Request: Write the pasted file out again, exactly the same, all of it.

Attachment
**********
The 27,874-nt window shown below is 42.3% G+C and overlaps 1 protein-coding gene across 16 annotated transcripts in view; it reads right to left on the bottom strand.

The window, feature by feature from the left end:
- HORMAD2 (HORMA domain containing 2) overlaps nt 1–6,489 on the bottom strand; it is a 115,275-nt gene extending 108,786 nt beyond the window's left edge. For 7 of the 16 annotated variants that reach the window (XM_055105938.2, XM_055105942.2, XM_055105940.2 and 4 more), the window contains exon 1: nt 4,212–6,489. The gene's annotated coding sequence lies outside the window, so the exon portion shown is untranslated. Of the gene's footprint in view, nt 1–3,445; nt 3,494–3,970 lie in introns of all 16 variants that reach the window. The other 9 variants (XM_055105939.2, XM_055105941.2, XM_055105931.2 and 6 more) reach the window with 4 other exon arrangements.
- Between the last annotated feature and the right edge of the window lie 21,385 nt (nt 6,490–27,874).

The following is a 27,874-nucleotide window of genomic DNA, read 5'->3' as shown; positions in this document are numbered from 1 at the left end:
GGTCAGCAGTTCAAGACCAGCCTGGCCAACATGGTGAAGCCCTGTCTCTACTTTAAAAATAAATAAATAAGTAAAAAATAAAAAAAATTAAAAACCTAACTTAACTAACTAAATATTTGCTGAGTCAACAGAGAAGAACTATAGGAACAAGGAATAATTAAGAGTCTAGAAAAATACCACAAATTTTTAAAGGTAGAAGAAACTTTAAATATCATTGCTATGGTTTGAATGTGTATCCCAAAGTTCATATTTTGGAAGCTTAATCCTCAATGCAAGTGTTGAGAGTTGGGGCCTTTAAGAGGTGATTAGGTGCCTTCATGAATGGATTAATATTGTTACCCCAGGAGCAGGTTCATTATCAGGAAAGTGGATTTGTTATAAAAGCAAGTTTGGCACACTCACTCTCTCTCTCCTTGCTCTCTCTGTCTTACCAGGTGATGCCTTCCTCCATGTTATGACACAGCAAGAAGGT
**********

The 27,874-nt window shown below is 42.3% G+C and overlaps 1 protein-coding gene across 16 annotated transcripts in view; it reads right to left on the bottom strand.

The window, feature by feature from the left end:
- HORMAD2 (HORMA domain containing 2) overlaps nt 1–6,489 on the bottom strand; it is a 115,275-nt gene extending 108,786 nt beyond the window's left edge. For 7 of the 16 annotated variants that reach the window (XM_055105938.2, XM_055105942.2, XM_055105940.2 and 4 more), the window contains exon 1: nt 4,212–6,489. The gene's annotated coding sequence lies outside the window, so the exon portion shown is untranslated. Of the gene's footprint in view, nt 1–3,445; nt 3,494–3,970 lie in introns of all 16 variants that reach the window. The other 9 variants (XM_055105939.2, XM_055105941.2, XM_055105931.2 and 6 more) reach the window with 4 other exon arrangements.
- Between the last annotated feature and the right edge of the window lie 21,385 nt (nt 6,490–27,874).

The following is a 27,874-nucleotide window of genomic DNA, read 5'->3' as shown; positions in this document are numbered from 1 at the left end:
GGTCAGCAGTTCAAGACCAGCCTGGCCAACATGGTGAAGCCCTGTCTCTACTTTAAAAATAAATAAATAAGTAAAAAATAAAAAAAATTAAAAACCTAACTTAACTAACTAAATATTTGCTGAGTCAACAGAGAAGAACTATAGGAACAAGGAATAATTAAGAGTCTAGAAAAATACCACAAATTTTTAAAGGTAGAAGAAACTTTAAATATCATTGCTATGGTTTGAATGTGTATCCCAAAGTTCATATTTTGGAAGCTTAATCCTCAATGCAAGTGTTGAGAGTTGGGGCCTTTAAGAGGTGATTAGGTGCCTTCATGAATGGATTAATATTGTTACCCCAGGAGCAGGTTCATTATCAGGAAAGTGGATTTGTTATAAAAGCAAGTTTGGCACACTCACTCTCTCTCTCCTTGCTCTCTCTGTCTTACCAGGTGATGCCTTCCTCCATGTTATGACACAGCAAGAAGGT